Weeding the Namipedia garden
Over on Twitter (http://twitter.com/BabyNameWizard) I regularly ask followers to act as a "Baby Name Jury." The names on trial stand accused of maybe not deserving a page in Namipedia. I tally the thumbs up and down, and the name page faces its fate.
Before we convene the next Jury, I think a meeting of the Legislature is in order. That is, I'd like your input on the rules and criteria for accepting new names.
Here's the challenge. Community submissions are part of Namipedia's lifeblood. The thousands of new names that users have added make the site vastly richer. I'm thrilled that you can now go to Namipedia to learn about the Albanian name Besnik, or get sibling ideas for Irish Gaelic Aoibheann. And check out the thorough entry for Atreyu, a name that originated in a fantasy novel.
But as the site grows up, the need to weed becomes more urgent. Think about it: every new name added is one that was not popular or notable enough to appear before. So the bigger Namipedia gets, the more obscure the new names inevitably get. (Have you ever picked up one of those books that proudly offer "100,000 names for baby"? It's like reading the phone book...if you live in a city where most people have names like Alykzzandra and Doberman.) To make browsing and searching Namipedia worthwhile, we need to maintain name quality.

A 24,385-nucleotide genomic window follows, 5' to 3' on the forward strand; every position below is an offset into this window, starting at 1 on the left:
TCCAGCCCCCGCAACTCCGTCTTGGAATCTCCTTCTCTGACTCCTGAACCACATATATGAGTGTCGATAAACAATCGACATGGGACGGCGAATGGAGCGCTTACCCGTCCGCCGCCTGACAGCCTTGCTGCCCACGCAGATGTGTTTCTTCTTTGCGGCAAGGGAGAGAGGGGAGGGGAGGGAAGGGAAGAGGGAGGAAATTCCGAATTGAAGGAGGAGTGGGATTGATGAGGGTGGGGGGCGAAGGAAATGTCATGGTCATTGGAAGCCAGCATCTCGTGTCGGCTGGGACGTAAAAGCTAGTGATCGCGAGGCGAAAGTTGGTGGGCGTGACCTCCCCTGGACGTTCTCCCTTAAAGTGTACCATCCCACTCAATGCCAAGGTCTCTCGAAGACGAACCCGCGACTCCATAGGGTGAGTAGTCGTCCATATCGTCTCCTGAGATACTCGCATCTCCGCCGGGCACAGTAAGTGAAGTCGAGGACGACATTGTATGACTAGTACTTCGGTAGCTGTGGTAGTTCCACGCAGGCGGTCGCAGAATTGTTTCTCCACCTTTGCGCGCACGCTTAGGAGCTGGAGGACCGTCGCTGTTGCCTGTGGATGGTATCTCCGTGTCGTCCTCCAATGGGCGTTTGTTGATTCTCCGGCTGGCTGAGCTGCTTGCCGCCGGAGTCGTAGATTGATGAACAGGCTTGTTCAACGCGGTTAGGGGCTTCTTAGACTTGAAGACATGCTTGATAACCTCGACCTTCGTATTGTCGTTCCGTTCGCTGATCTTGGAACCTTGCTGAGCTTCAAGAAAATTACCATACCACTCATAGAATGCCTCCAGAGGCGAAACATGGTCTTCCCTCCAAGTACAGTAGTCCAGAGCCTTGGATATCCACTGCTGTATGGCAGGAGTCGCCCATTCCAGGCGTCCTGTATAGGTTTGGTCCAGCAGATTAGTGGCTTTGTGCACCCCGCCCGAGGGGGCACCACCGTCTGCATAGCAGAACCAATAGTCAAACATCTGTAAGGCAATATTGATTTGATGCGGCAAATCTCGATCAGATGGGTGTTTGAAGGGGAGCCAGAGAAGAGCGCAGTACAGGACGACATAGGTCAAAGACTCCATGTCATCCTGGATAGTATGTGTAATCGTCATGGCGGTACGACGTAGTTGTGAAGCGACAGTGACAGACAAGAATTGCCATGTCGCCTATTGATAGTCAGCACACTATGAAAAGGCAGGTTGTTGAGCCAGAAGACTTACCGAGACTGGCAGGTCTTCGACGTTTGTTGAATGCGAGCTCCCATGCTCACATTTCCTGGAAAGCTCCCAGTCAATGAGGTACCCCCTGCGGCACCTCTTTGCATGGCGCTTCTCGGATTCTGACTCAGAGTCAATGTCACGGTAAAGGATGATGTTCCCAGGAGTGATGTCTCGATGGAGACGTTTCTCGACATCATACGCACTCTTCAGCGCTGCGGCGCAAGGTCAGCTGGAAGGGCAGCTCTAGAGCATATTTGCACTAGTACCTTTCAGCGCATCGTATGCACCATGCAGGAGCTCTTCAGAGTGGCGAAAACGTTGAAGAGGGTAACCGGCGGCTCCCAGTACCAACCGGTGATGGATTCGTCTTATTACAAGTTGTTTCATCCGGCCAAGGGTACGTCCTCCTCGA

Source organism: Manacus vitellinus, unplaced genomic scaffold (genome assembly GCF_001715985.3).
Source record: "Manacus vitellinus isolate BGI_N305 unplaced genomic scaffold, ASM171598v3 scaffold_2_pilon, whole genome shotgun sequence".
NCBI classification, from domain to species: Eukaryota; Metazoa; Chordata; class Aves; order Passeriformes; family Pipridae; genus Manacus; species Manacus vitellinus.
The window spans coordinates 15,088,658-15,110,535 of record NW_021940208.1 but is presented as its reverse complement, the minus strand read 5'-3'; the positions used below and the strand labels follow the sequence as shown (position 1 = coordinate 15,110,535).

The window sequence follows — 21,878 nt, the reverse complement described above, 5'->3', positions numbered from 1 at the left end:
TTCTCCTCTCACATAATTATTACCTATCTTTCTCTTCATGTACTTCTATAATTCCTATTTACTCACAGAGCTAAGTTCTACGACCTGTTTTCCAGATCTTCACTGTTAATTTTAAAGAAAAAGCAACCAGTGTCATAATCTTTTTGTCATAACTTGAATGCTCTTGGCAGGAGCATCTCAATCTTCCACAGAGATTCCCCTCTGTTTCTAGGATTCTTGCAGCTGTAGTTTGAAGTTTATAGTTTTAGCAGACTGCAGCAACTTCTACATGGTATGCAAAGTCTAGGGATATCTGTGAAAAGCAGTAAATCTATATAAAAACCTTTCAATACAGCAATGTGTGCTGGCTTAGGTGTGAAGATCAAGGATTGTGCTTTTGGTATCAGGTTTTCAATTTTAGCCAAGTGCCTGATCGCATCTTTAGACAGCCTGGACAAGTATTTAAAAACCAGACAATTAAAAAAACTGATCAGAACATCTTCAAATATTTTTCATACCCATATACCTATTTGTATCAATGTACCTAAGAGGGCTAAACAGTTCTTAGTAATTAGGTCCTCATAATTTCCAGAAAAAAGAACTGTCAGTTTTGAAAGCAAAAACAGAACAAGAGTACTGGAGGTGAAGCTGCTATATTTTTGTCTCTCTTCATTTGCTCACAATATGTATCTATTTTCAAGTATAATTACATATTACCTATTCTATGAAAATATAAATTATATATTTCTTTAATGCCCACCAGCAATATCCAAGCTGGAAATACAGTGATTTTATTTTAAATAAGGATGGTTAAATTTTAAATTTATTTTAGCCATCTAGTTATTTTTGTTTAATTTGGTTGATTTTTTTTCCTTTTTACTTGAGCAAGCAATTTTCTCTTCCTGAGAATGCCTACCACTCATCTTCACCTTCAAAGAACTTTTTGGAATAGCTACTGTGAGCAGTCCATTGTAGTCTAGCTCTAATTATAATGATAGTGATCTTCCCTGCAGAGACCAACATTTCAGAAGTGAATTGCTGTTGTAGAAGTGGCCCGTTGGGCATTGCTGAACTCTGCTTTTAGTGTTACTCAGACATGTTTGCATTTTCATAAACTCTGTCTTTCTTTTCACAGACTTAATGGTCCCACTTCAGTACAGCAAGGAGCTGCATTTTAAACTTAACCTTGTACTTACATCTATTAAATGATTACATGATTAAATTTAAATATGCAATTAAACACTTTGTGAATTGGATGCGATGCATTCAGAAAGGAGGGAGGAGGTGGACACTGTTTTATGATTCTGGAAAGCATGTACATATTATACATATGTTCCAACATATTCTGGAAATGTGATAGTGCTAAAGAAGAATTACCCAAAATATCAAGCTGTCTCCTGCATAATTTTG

The question is, how should we judge quality? Is it about likely appeal to prospective parents? (Namipedia is a baby name encyclopedia, after all.) What about global or historical popularity? Cultural significance? The amount and quality of background information provided? Do we open the doors to any spelling of a popular name, or to any name from the Bible no matter how obscure? Is it enough that a name be used somewhere, even if it sounds bizarre to English speakers?
Here are some sample user submissions. Where do you think Namipedia should draw the line -- and what instructions would you give users when they submit new names?
Kreative spellings: Kelci (F), Azaleaha (F)
Word & place names: Dresden (M), Caress (F)
Biblical obscurities: Hamutal (F), Bashemath (F)
Historical obscurities: Cairbre (M), Mariot (F)
Book, movie and video game characters: Varian (M), Samwise (M)
Invented for style: Jalandra (F), Shannessy (F)
Fringe names, heartfelt commentary: Bobbygene (M), Kyy'Ron (M)